In an article about how educators can encourage introverts to participate in class, Kendall Hoyt, a research assistant professor at the Geisel School of Medicine, offers the following insight: “You don’t get a pass for your personality type,” she says. “I understand that social anxiety is a real thing—I am an introvert, and my mother used to actually faint if she had to do public speaking—but part of my job as a teacher is to teach people how to articulate and be heard.”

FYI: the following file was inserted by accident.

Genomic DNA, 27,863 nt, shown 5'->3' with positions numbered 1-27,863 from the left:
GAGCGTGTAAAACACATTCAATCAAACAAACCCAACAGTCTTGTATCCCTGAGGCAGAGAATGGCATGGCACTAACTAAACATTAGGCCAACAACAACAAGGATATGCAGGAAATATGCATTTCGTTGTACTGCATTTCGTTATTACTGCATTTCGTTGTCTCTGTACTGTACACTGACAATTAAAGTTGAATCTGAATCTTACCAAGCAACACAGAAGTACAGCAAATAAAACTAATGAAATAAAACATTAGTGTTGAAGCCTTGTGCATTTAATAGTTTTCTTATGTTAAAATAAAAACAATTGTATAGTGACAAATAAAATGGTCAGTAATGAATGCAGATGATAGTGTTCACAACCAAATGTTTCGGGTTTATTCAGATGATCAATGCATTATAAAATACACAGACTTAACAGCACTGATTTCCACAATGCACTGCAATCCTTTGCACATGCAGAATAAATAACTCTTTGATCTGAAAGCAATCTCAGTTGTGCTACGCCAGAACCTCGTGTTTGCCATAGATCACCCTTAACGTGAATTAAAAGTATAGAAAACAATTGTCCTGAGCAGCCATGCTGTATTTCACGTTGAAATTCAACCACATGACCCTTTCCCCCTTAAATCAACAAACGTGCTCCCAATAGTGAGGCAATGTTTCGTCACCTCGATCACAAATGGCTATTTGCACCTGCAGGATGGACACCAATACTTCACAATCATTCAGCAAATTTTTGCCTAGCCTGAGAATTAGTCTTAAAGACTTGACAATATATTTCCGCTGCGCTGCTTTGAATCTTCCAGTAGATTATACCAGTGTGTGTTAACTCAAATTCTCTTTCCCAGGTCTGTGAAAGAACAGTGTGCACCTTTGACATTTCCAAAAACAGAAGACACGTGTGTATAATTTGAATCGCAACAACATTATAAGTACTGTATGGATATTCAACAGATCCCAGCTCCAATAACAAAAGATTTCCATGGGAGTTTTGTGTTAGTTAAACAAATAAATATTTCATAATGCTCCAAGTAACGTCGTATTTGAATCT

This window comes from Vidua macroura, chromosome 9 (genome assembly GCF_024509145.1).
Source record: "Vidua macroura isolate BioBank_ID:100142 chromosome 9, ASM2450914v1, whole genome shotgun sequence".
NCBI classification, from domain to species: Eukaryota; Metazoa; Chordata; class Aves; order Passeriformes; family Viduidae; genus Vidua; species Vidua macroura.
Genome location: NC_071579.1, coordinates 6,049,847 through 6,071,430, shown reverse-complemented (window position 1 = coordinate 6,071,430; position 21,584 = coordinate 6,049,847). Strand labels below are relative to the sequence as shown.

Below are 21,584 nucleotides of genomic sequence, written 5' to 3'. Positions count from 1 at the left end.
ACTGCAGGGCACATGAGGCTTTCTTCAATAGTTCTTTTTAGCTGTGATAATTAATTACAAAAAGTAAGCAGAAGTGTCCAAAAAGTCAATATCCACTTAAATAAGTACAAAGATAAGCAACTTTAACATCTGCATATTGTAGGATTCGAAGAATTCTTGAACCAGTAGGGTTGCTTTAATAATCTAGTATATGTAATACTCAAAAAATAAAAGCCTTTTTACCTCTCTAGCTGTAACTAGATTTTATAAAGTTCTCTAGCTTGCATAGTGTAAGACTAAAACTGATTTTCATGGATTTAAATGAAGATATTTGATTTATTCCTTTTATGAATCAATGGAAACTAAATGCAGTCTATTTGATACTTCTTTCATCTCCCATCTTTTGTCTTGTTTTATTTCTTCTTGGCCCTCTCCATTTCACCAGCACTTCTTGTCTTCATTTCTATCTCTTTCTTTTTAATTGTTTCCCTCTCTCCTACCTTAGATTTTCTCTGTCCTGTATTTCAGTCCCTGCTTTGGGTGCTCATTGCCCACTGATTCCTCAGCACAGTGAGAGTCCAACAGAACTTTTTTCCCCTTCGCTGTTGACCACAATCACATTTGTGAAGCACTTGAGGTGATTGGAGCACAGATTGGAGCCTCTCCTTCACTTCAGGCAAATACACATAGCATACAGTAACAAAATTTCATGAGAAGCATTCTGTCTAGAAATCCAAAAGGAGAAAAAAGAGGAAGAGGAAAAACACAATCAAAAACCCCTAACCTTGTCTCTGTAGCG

Hoyt explains why she works so hard on developing the communication skills of her own children, who, she says, are both introverts. “In order to be effective in this world, you must be able to communicate,” Hoyt tells The Atlantic. “If you can’t speak up for yourself, if you can’t muster the courage to tell the person you love that you love them, if you can’t advocate for your own safety, the world will be a very intimidating and frightening place. I don’t want my kids to be intimidated by the world.”
Read the full story, published 2/7/13 by The Atlantic.